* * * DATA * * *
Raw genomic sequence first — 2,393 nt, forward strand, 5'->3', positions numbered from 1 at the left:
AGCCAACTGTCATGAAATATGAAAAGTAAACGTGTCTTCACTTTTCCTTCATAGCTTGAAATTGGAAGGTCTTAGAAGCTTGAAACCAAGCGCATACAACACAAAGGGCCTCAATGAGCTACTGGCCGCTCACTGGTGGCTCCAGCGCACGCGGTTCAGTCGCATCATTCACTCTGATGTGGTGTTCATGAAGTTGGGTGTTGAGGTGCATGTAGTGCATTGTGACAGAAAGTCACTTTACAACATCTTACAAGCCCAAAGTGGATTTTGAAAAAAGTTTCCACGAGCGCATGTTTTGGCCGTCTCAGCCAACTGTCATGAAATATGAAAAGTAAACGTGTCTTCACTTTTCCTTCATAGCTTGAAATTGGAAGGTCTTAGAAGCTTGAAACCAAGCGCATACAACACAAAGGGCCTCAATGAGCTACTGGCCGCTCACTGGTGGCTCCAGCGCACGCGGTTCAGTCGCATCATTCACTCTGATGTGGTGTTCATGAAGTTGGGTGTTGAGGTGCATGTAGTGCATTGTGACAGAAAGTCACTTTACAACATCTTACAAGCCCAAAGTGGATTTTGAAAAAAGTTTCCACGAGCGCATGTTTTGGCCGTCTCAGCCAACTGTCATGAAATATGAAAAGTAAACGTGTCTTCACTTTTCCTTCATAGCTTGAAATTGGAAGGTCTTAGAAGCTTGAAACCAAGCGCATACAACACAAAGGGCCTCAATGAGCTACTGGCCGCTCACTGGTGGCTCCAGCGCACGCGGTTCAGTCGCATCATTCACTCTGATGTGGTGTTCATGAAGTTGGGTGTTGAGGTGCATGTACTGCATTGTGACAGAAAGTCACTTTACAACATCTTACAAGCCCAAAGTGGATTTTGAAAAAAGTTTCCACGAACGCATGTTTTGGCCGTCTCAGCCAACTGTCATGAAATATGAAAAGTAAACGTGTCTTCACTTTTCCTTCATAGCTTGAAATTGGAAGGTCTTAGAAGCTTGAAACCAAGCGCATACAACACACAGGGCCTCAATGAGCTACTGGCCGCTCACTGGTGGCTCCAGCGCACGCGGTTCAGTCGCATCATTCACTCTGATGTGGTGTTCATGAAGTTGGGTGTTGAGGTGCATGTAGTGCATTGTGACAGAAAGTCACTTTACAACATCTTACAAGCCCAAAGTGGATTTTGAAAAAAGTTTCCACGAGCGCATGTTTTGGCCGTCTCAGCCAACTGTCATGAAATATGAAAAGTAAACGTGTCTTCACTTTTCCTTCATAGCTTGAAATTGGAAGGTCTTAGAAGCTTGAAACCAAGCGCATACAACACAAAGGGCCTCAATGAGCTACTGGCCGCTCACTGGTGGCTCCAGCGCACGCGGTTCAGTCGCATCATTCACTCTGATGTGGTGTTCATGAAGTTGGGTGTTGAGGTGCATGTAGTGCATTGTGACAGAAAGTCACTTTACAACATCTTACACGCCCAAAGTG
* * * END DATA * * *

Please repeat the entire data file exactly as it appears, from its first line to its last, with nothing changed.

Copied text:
Raw genomic sequence first — 2,393 nt, forward strand, 5'->3', positions numbered from 1 at the left:
AGCCAACTGTCATGAAATATGAAAAGTAAACGTGTCTTCACTTTTCCTTCATAGCTTGAAATTGGAAGGTCTTAGAAGCTTGAAACCAAGCGCATACAACACAAAGGGCCTCAATGAGCTACTGGCCGCTCACTGGTGGCTCCAGCGCACGCGGTTCAGTCGCATCATTCACTCTGATGTGGTGTTCATGAAGTTGGGTGTTGAGGTGCATGTAGTGCATTGTGACAGAAAGTCACTTTACAACATCTTACAAGCCCAAAGTGGATTTTGAAAAAAGTTTCCACGAGCGCATGTTTTGGCCGTCTCAGCCAACTGTCATGAAATATGAAAAGTAAACGTGTCTTCACTTTTCCTTCATAGCTTGAAATTGGAAGGTCTTAGAAGCTTGAAACCAAGCGCATACAACACAAAGGGCCTCAATGAGCTACTGGCCGCTCACTGGTGGCTCCAGCGCACGCGGTTCAGTCGCATCATTCACTCTGATGTGGTGTTCATGAAGTTGGGTGTTGAGGTGCATGTAGTGCATTGTGACAGAAAGTCACTTTACAACATCTTACAAGCCCAAAGTGGATTTTGAAAAAAGTTTCCACGAGCGCATGTTTTGGCCGTCTCAGCCAACTGTCATGAAATATGAAAAGTAAACGTGTCTTCACTTTTCCTTCATAGCTTGAAATTGGAAGGTCTTAGAAGCTTGAAACCAAGCGCATACAACACAAAGGGCCTCAATGAGCTACTGGCCGCTCACTGGTGGCTCCAGCGCACGCGGTTCAGTCGCATCATTCACTCTGATGTGGTGTTCATGAAGTTGGGTGTTGAGGTGCATGTACTGCATTGTGACAGAAAGTCACTTTACAACATCTTACAAGCCCAAAGTGGATTTTGAAAAAAGTTTCCACGAACGCATGTTTTGGCCGTCTCAGCCAACTGTCATGAAATATGAAAAGTAAACGTGTCTTCACTTTTCCTTCATAGCTTGAAATTGGAAGGTCTTAGAAGCTTGAAACCAAGCGCATACAACACACAGGGCCTCAATGAGCTACTGGCCGCTCACTGGTGGCTCCAGCGCACGCGGTTCAGTCGCATCATTCACTCTGATGTGGTGTTCATGAAGTTGGGTGTTGAGGTGCATGTAGTGCATTGTGACAGAAAGTCACTTTACAACATCTTACAAGCCCAAAGTGGATTTTGAAAAAAGTTTCCACGAGCGCATGTTTTGGCCGTCTCAGCCAACTGTCATGAAATATGAAAAGTAAACGTGTCTTCACTTTTCCTTCATAGCTTGAAATTGGAAGGTCTTAGAAGCTTGAAACCAAGCGCATACAACACAAAGGGCCTCAATGAGCTACTGGCCGCTCACTGGTGGCTCCAGCGCACGCGGTTCAGTCGCATCATTCACTCTGATGTGGTGTTCATGAAGTTGGGTGTTGAGGTGCATGTAGTGCATTGTGACAGAAAGTCACTTTACAACATCTTACACGCCCAAAGTG